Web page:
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Many Turks, Iranians, Egyptians Link Sharia and Justice
Many Turks, Iranians, Egyptians Link Sharia and Justice
Egyptians most likely to make positive associations with Sharia
The first article analyzed public attitudes about the role of Sharia as a source of legislation, concluding that although perceptions vary greatly across the three countries, most Iranians and Egyptians (and even many Turks) believe Sharia should be a source of legislation.
Saturday, August 2,2008 06:28
by www.gallup.com, by Magali Rheault and Dalia Mogahe

The first article analyzed public attitudes about the role of Sharia as a source of legislation, concluding that although perceptions vary greatly across the three countries, most Iranians and Egyptians (and even many Turks) believe Sharia should be a source of legislation.

WASHINGTON, D.C. -- "Provides justice for women" is an attribute associated with Sharia compliance by a majority of Iranians, Egyptians, and Turks who favor Sharia as a source of legislation.

Gallup asked respondents who had an opinion about the role of Sharia as a source of legislation (those for whom Sharia should be the only source, one of the sources, or not a) whether they associate certain attributes with Sharia compliance. Ninety percent of Iranians, 91% of Egyptians, and 74% of Turks expressed an opinion about the role of Sharia in national law. The following analysis focuses on the subgroups of individuals who say Sharia should be a source of legislation to better understand why they think Sharia should influence legislation.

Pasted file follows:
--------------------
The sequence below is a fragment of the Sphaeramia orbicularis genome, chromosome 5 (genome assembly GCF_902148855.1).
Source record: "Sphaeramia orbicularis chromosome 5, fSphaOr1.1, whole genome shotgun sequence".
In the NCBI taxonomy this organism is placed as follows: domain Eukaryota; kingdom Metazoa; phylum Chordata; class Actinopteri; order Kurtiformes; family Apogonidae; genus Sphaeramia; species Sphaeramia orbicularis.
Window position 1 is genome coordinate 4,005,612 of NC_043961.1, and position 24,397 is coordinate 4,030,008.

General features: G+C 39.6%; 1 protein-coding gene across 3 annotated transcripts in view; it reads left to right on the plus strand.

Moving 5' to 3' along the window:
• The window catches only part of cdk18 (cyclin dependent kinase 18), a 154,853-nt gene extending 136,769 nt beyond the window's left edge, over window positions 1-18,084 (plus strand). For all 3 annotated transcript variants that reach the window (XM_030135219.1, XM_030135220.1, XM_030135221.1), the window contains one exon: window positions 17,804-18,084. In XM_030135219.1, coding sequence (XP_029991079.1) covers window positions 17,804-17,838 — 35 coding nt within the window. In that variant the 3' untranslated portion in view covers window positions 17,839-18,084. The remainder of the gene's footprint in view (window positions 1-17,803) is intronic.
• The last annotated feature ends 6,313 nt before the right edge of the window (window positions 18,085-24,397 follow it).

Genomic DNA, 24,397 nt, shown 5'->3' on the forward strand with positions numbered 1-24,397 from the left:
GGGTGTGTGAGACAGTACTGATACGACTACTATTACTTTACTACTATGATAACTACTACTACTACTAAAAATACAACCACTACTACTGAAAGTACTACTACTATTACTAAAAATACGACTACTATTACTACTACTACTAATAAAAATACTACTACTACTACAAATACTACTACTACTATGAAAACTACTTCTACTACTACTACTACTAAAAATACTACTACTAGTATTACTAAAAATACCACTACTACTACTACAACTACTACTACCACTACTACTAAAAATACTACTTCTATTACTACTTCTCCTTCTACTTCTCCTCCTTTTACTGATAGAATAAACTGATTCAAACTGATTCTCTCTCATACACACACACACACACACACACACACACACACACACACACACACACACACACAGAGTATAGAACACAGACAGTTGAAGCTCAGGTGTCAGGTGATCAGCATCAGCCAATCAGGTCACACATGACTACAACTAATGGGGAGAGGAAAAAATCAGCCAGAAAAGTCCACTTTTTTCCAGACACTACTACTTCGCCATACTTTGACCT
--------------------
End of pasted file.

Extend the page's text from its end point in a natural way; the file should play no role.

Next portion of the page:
Overall, the poll results show that among those who think Sharia should be at least a source of legislation (either as the only source or as one of the sources), Egyptians are far more likely than Iranians and Turks to make positive associations with Sharia compliance. The findings also show that for those in this group, the meaning of Sharia goes beyond compliance with an overarching system of Islamic principles. Instead, Sharia is perceived to promote the rule of law and justice. Although Gallup could not ask questions about several negative attributes in Iran and Egypt, the poll findings show that those who say Sharia should be at least a source of legislation are less likely to make negative associations with Sharia compliance.

Most Respondents Make Positive Associations With Sharia

Although Sharia often connotes the image of a restrictive society, where residents are forced to comply with rules and obligations they would otherwise eschew, the Gallup Poll findings show that majorities of those who favor Sharia as a source of law associate it with many positive attributes. Ninety-seven percent of Egyptians, 76% of Iranians, and 69% of Turks in this group associate it with justice for women. Strong majorities in Iran (80%), Egypt (96%), and Turkey (63%) also think of Sharia as promoting a fair justice system. Additionally, majorities in Iran (77%) and Turkey (70%) associate Sharia with reducing corruption.